Quick HomePath Question

4 Replies

I was told by an agent who lists a ton of HomePath properties in our area - don't bother making an offer on a HomePath property unless your within 10% of what they are listed at.  "They will always say no".

This sounded a bit extreme, but yet this guy has been a real estate agent for many years and has had most of the HomePath listings in my area.


@Matt Maluchnik

Hi Matt. I've seen similar things in the Baltimore market with these FNMA foreclosures.  Thing is, the HomePath mortgage went away almost 2 years ago so there is nothing special about that designation anymore.  Basically, it's a foreclosure.

Either way, the bank needs to meet your price, not vice versa, so get real solid neighborhood comps and establish your max offer.  They don't meet it, you move on.

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A useful thing to remember here is the seller side of this transaction - the performance measures for Fannie Mae employees responsible for the sale of these properties are based in sales execution and time as compared to several independent sources of value. And not for nothing, as a taxpayer you should appreciate that -- they've sold nearly a million foreclosed properties in the past 7 years and using this methodology, lost far less money as a consequence. 

Given that, it's completely unreasonable to expect that they're going to accept (or, honestly, even consider) an offer significantly below list price. This isn't unusual -- you wouldn't typically take a lowball offer on your house, why should they?

What you will see is that over time list prices will drop if the property hasn't had an acceptable offer during fairly regular 30-day or 45 day increments. There are deals to be had, for sure, but if what you're looking for is a significantly mis-valued property, they can be hard to come by.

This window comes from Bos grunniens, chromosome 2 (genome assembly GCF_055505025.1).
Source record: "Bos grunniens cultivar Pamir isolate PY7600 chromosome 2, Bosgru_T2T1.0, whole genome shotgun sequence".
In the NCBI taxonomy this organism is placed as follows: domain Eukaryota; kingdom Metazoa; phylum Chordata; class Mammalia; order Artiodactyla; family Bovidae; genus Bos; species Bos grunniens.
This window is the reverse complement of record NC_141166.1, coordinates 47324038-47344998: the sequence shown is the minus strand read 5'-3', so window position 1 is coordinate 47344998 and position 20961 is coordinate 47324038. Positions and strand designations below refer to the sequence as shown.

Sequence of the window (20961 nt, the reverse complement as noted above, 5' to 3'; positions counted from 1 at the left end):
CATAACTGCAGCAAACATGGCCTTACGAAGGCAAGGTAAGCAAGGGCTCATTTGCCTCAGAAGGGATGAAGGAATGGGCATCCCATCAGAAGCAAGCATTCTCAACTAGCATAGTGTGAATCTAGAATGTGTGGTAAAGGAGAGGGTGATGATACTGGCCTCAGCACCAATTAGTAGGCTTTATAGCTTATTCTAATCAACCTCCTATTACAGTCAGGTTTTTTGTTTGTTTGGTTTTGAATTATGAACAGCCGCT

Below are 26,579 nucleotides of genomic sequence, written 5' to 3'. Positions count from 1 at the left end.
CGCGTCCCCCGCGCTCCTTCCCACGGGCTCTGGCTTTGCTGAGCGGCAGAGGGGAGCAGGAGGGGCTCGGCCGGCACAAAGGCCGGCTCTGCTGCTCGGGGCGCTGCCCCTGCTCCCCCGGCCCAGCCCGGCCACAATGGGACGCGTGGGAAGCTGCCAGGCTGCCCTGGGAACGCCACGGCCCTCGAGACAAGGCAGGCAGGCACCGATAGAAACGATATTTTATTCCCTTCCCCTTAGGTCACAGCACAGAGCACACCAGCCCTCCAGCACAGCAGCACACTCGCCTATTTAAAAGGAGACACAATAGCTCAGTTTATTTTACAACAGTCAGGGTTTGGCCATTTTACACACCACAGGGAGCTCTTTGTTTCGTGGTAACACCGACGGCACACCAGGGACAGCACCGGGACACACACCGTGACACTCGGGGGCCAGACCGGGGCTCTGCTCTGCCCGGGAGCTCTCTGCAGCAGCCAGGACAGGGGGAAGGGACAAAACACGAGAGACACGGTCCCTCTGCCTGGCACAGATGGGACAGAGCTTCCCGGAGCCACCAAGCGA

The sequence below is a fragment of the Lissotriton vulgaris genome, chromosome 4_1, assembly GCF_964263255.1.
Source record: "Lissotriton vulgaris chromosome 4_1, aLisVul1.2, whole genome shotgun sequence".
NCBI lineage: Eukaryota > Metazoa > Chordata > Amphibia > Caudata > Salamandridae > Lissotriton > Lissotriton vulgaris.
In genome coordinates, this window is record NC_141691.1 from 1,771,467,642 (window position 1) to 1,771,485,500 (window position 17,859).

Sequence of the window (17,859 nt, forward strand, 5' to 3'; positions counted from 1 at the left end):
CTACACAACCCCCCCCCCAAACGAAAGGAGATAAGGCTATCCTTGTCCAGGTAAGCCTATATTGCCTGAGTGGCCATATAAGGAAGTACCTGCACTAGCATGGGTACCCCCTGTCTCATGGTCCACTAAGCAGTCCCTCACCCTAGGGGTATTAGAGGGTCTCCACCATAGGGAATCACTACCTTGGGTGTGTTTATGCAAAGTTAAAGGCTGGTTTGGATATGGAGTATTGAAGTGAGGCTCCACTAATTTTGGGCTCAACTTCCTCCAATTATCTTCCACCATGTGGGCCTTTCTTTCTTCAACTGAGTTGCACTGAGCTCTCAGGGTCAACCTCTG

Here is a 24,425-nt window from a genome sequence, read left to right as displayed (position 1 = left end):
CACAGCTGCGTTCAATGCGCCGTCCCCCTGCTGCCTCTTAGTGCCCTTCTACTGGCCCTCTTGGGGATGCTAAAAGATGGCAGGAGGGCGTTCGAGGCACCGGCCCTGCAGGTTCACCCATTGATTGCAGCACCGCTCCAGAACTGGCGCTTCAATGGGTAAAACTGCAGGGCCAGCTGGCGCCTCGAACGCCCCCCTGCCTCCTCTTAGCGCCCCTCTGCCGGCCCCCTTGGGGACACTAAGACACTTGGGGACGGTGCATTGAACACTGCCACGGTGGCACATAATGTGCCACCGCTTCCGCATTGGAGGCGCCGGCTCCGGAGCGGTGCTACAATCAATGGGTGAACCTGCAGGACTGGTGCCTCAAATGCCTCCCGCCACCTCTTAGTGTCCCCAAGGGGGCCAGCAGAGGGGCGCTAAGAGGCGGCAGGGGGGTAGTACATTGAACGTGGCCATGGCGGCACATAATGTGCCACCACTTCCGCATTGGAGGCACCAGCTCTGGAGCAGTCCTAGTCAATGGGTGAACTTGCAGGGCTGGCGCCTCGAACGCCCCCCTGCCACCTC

@Matt Maluchnik

I've read that in several places as well. I purchased 1 Homeopath Property last year and in contract with one now... 1st property kept getting a reduction because it had foundation issues, when the price finally bottomed, it was a highest and best situation (as always, multiple offers). I won with a No Inspection, Cash, 10% down. I went a few hundred over asking.

The second one I am in contract with was a tough call. They listed it and naturally Owner Occupient individuals have first stab at the property. Homeopath I believe strategically held the other 2 OO offers and waited till the 20th day and opened it up to investors. Apparently there were only (3) offers... It was a best and highest situation. I went $250 over asking, 2 week close, all cash, no inspection and only $1000 down.

They countered me with 10% down (which is the norm, my agent and I failed to recall that) and they wanted a QUICKER close.....IF all goes planned, we are closing within a 5-6 day time frame. They are basically rushing the close...I am OK with that because in my eyes, the faster we close the earlier i can start burning up time to the 90 day Deed restriction.

My advice is if your an investor and the property seems like a "normal" flip (standard renovation/rehab, nothing to crazy) go in at your best price and leave it at that (depending on how they price is, sometimes it's priced to sell sometimes they are priced to SIT). My realtor wanted me to increase my offer however I fail to listen to realtors in some cases. It's my money and me being the "investor", its my part to offer accordingly to my analysis. Maybe I won't make AS much as I normally would however time and money play a factor in offers. All business models are different, some look for QUALITY deals where some look for QUANTITY deals. I prefer a hybrid of both :-)